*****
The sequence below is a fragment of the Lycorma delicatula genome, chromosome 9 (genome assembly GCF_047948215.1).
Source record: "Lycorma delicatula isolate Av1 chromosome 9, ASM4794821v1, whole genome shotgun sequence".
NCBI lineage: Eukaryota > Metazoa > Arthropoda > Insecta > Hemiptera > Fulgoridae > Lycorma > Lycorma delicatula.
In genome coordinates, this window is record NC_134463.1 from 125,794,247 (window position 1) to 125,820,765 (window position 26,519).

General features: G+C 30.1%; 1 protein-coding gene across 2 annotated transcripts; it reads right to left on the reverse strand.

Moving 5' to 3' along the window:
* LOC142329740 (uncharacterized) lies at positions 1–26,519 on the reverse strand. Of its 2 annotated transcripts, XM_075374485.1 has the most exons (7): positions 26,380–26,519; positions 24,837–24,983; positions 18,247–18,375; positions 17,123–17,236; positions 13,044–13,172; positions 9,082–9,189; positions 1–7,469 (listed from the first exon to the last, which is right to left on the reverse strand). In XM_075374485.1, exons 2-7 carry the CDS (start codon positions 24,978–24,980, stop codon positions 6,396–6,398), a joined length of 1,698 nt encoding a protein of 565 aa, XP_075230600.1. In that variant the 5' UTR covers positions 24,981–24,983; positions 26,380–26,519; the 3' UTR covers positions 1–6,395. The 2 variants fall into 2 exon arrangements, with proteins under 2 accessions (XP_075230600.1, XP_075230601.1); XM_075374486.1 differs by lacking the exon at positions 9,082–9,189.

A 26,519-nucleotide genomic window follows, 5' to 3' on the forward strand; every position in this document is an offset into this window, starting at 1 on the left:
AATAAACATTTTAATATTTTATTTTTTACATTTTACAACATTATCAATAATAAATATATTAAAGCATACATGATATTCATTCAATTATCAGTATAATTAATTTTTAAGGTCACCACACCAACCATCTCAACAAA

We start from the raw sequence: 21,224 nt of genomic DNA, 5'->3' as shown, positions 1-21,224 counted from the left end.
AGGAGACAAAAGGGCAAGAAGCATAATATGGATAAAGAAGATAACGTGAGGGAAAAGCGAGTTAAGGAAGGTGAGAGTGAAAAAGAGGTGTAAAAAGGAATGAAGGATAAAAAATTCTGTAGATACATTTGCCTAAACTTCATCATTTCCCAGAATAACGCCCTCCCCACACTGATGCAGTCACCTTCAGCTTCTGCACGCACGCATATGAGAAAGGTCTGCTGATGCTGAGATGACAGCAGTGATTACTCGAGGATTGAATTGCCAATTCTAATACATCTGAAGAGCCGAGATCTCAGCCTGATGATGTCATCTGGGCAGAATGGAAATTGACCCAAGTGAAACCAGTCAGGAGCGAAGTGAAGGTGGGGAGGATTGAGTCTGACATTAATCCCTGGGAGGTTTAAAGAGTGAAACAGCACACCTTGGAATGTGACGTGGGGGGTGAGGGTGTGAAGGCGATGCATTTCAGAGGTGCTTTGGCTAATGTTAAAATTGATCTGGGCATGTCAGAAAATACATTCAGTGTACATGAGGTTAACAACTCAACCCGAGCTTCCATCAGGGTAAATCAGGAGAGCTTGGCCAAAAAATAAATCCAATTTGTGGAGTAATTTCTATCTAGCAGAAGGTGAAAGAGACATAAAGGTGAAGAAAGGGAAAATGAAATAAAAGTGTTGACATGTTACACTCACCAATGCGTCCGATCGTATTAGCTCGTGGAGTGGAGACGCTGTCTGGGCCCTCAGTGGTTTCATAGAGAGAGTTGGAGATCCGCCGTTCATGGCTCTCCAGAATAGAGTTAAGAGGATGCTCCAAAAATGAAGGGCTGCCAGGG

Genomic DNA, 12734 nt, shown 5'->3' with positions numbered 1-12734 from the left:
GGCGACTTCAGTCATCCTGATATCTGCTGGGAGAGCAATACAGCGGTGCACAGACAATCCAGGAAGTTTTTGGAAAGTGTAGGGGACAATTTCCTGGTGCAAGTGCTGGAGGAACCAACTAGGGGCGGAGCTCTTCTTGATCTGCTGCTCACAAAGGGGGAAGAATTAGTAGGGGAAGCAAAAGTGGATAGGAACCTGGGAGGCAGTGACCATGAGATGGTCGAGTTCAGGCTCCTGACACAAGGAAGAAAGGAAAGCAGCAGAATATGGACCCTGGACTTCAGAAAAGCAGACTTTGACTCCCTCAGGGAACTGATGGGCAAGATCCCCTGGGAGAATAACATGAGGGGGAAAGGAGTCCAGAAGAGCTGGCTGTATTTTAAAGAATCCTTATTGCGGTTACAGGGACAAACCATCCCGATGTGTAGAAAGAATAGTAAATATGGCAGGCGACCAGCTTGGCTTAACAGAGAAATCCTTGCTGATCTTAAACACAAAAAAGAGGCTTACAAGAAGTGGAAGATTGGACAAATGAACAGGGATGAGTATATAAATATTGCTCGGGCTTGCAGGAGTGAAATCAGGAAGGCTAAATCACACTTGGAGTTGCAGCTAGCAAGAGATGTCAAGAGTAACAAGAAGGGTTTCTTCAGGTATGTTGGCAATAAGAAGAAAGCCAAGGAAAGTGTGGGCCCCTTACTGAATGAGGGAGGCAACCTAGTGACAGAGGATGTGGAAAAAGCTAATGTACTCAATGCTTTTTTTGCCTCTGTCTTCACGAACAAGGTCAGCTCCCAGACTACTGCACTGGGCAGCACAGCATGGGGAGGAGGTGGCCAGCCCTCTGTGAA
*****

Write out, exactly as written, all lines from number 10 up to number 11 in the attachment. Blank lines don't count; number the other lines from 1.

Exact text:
We start from the raw sequence: 21,224 nt of genomic DNA, 5'->3' as shown, positions 1-21,224 counted from the left end.
AGGAGACAAAAGGGCAAGAAGCATAATATGGATAAAGAAGATAACGTGAGGGAAAAGCGAGTTAAGGAAGGTGAGAGTGAAAAAGAGGTGTAAAAAGGAATGAAGGATAAAAAATTCTGTAGATACATTTGCCTAAACTTCATCATTTCCCAGAATAACGCCCTCCCCACACTGATGCAGTCACCTTCAGCTTCTGCACGCACGCATATGAGAAAGGTCTGCTGATGCTGAGATGACAGCAGTGATTACTCGAGGATTGAATTGCCAATTCTAATACATCTGAAGAGCCGAGATCTCAGCCTGATGATGTCATCTGGGCAGAATGGAAATTGACCCAAGTGAAACCAGTCAGGAGCGAAGTGAAGGTGGGGAGGATTGAGTCTGACATTAATCCCTGGGAGGTTTAAAGAGTGAAACAGCACACCTTGGAATGTGACGTGGGGGGTGAGGGTGTGAAGGCGATGCATTTCAGAGGTGCTTTGGCTAATGTTAAAATTGATCTGGGCATGTCAGAAAATACATTCAGTGTACATGAGGTTAACAACTCAACCCGAGCTTCCATCAGGGTAAATCAGGAGAGCTTGGCCAAAAAATAAATCCAATTTGTGGAGTAATTTCTATCTAGCAGAAGGTGAAAGAGACATAAAGGTGAAGAAAGGGAAAATGAAATAAAAGTGTTGACATGTTACACTCACCAATGCGTCCGATCGTATTAGCTCGTGGAGTGGAGACGCTGTCTGGGCCCTCAGTGGTTTCATAGAGAGAGTTGGAGATCCGCCGTTCATGGCTCTCCAGAATAGAGTTAAGAGGATGCTCCAAAAATGAAGGGCTGCCAGGG